TAMPA, Fla. — The Seminole Heights Baptist Church is now eligible for demolition after the City of Tampa's Historic Preservation Commission opted not to grant the more than 70-year-old building a new status as a historic landmark.
Dozens of neighbors fought to save the iconic local church from possible demolition by trying to convince the City of Tampa to deem it a historic landmark.
However, the church's pastor came before the historic preservation commission to say that designation could hurt the congregation's ability to sell the building. The commission was tasked with looking at the property as a whole, which includes not only the sanctuary but two educational buildings.
Nicole Lopez lives directly across the street from the Seminole Heights Baptist Church, located at 801 E. Hillsborough Avenue.
"The structure is beautiful," Lopez said. "I actually visited this church 10 years ago and unknowingly purchased the home, right in front of the church, and the only reason I remember is just how beautiful the steeple was."
She is one of several people in the Seminole Heights neighborhood who hoped to convince the City of Tampa's Historic Preservation Commission that the Seminole Heights Baptist Church building, which is more than 70 years old, should receive a historic designation.
"For me, the historic value of the church actually goes farther than just the value or the architecture," Lopez said. "It's a testimony to a time prior to 275, and it's a connection between this neighborhood in the greater Seminole Heights neighborhood."
Pastor Brant Adams, with the Seminole Heights Baptist Church, said this decision to sell the church has been anything but easy.
He said after several years of working on the upkeep of the building, the congregation is now looking to sell it, primarily because the maintenance of such an old structure is expensive.
Adams said the church is hoping to direct the money from a possible sale and what they've been spending to maintain the building to other projects, including continuing their community service efforts.
"They (the congregation) have spent months on what to do," Adams said. "...They've reached a point where they have an opportunity that maybe we can move forward into the future for another 50, another hundred years."
If the city had designated the building as a historic landmark, that would have vastly devalued the property because the building would need to be preserved, Adams said. The building will likely soon be available for sale and able to be demolished if needed.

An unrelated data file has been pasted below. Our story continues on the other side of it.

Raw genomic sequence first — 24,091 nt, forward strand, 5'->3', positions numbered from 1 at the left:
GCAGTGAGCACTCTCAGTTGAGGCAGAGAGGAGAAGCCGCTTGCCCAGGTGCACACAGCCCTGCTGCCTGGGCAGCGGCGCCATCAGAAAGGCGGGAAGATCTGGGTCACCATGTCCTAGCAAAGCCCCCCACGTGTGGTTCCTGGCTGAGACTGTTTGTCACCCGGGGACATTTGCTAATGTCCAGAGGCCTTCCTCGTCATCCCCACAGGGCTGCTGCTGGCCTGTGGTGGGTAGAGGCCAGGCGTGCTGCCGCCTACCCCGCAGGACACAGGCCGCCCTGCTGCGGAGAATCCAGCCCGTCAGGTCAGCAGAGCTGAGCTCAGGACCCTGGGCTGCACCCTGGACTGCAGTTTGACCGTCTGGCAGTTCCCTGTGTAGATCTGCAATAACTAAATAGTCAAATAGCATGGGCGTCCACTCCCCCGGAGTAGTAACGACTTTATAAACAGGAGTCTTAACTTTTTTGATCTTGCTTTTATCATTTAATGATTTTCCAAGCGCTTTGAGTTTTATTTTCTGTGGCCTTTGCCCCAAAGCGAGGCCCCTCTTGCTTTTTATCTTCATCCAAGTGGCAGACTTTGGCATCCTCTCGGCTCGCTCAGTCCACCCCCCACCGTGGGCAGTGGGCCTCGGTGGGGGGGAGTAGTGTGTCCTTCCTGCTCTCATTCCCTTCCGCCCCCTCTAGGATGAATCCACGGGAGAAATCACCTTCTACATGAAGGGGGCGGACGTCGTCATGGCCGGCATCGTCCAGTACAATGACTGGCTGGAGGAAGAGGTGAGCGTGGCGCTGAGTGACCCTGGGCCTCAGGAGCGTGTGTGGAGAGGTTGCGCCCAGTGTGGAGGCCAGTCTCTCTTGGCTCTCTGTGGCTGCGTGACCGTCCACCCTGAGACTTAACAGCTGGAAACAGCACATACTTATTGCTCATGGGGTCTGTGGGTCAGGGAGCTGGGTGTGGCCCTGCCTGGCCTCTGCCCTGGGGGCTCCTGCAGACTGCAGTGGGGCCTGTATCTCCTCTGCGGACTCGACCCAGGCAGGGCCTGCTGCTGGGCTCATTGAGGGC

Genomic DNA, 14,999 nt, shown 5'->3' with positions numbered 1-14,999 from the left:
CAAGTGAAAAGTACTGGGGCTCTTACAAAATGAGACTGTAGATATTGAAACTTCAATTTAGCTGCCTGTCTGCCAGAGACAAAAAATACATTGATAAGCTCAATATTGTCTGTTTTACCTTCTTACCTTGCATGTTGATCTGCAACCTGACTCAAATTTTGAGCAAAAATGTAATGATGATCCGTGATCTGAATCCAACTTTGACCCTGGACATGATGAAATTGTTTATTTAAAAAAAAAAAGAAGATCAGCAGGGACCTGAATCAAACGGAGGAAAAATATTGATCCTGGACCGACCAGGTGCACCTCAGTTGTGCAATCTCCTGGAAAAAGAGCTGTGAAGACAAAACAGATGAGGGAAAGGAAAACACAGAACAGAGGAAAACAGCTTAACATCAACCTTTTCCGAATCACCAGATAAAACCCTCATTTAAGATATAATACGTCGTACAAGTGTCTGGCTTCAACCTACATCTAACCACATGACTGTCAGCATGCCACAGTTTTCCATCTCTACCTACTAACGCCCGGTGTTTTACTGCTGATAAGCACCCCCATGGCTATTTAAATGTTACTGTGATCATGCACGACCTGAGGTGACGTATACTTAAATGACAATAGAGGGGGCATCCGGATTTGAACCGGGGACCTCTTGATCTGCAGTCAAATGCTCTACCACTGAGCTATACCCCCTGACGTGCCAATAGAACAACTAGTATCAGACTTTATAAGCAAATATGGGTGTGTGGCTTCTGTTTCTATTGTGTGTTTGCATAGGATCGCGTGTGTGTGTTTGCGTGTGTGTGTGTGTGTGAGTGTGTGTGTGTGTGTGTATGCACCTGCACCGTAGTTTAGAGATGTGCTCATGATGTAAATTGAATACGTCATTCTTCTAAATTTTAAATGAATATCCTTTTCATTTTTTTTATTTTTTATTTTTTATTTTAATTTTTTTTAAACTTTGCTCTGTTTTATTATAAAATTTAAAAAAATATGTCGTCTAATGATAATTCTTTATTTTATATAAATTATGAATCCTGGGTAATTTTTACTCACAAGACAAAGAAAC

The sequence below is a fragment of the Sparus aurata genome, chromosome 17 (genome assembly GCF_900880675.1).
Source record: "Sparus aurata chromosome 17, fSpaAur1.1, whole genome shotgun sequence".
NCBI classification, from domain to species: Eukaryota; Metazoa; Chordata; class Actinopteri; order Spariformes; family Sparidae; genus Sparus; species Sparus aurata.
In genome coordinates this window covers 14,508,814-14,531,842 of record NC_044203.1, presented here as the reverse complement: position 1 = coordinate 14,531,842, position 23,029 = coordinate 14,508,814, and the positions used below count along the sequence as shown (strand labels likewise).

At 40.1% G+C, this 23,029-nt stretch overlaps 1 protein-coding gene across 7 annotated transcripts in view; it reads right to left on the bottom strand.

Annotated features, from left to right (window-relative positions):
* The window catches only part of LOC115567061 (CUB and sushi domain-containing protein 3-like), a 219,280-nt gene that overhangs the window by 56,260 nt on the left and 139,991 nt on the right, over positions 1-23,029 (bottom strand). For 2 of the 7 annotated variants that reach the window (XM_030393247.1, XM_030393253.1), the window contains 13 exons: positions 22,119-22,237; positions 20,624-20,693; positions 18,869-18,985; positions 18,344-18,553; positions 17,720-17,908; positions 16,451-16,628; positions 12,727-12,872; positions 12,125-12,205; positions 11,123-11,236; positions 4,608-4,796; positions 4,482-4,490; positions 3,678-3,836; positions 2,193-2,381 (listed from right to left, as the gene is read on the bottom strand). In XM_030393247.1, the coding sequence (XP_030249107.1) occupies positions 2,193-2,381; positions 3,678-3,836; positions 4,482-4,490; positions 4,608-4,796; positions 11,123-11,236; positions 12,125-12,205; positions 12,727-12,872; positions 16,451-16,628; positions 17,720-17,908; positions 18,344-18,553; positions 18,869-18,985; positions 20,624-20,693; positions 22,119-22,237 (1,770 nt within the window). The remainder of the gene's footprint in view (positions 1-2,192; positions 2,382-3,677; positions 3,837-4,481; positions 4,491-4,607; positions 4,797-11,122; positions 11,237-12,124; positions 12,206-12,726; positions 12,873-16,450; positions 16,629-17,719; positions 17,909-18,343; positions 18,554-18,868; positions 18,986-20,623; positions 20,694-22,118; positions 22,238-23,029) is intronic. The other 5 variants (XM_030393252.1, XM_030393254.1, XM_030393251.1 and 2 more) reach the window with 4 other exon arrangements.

"We just want to be able to do with our property as we see fit," the pastor told ABC Action News.
Adams said he only recently learned that the state had the church building on a list of structures that may be eligible for a historic landmark designation. That is why he said he called for a public hearing on June 9 to see what the congregation's options may be.
But many neighborhood associations are saying this is a structure worth saving.
"It's a symbol of the neighborhood," said Ellie Baggett, president of the Southeast Seminole Heights Civic Association. "It welcomes us when we come home. It welcomes people into the gateway of Tampa."
"The association is supportive of the church if they want to sell this property," Baggett said. "We're not trying to stop anyone. We just want any new businesses that come in to be considerate of how important this is to the neighborhood and try to work it into their model and into their development."
The effort is part of a larger one to maintain the older, architecturally-significant structures throughout Seminole Heights.
"We should challenge our architects to work items like this into our neighborhood, foundation, and not just accept dollar stores and strip malls," Baggett said.
While the historic preservation commission said this building did not meet the criteria as a whole as a historic landmark, they said they hope the church and potential buyers will consider the historically-significant aspects of the building, such as the iconic steeple and porch.
The Seminole Heights Baptist Church said they removed the adjoining building that once held the City Fire Department Engine Company No. 7 from possible demolition. That building was constructed in the 1920s and is now a part of the church's property. The historic preservation commission said anyone who buys the property would need to incorporate the firehouse and maintain the structure.
It is still unclear who exactly is looking to buy the property and what it may become. While the property is now eligible for demolition, there is also no set timeline that to happen.